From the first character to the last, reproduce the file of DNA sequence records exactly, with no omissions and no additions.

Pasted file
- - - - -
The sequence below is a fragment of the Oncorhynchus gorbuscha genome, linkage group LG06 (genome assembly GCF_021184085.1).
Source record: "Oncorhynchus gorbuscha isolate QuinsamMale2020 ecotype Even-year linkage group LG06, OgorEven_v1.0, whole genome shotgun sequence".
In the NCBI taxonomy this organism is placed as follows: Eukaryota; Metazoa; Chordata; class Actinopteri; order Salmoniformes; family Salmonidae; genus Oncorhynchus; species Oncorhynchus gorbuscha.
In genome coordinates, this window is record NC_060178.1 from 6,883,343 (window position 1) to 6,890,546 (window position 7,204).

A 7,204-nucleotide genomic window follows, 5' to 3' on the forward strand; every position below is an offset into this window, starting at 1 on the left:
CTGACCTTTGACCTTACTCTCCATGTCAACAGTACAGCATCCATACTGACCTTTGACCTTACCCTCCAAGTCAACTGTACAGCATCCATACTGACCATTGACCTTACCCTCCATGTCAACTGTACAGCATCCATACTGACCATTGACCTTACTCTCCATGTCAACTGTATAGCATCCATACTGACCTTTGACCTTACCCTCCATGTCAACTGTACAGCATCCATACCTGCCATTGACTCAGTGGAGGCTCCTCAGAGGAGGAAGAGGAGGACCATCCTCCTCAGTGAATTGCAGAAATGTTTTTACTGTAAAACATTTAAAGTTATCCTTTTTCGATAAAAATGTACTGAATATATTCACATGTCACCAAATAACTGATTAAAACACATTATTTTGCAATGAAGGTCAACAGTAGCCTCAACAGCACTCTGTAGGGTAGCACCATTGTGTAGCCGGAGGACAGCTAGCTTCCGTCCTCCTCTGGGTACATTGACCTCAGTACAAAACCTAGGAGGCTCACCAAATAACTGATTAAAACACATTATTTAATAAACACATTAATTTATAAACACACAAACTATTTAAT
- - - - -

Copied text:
The sequence below is a fragment of the Oncorhynchus gorbuscha genome, linkage group LG06 (genome assembly GCF_021184085.1).
Source record: "Oncorhynchus gorbuscha isolate QuinsamMale2020 ecotype Even-year linkage group LG06, OgorEven_v1.0, whole genome shotgun sequence".
In the NCBI taxonomy this organism is placed as follows: Eukaryota; Metazoa; Chordata; class Actinopteri; order Salmoniformes; family Salmonidae; genus Oncorhynchus; species Oncorhynchus gorbuscha.
In genome coordinates, this window is record NC_060178.1 from 6,883,343 (window position 1) to 6,890,546 (window position 7,204).

A 7,204-nucleotide genomic window follows, 5' to 3' on the forward strand; every position below is an offset into this window, starting at 1 on the left:
CTGACCTTTGACCTTACTCTCCATGTCAACAGTACAGCATCCATACTGACCTTTGACCTTACCCTCCAAGTCAACTGTACAGCATCCATACTGACCATTGACCTTACCCTCCATGTCAACTGTACAGCATCCATACTGACCATTGACCTTACTCTCCATGTCAACTGTATAGCATCCATACTGACCTTTGACCTTACCCTCCATGTCAACTGTACAGCATCCATACCTGCCATTGACTCAGTGGAGGCTCCTCAGAGGAGGAAGAGGAGGACCATCCTCCTCAGTGAATTGCAGAAATGTTTTTACTGTAAAACATTTAAAGTTATCCTTTTTCGATAAAAATGTACTGAATATATTCACATGTCACCAAATAACTGATTAAAACACATTATTTTGCAATGAAGGTCAACAGTAGCCTCAACAGCACTCTGTAGGGTAGCACCATTGTGTAGCCGGAGGACAGCTAGCTTCCGTCCTCCTCTGGGTACATTGACCTCAGTACAAAACCTAGGAGGCTCACCAAATAACTGATTAAAACACATTATTTAATAAACACATTAATTTATAAACACACAAACTATTTAAT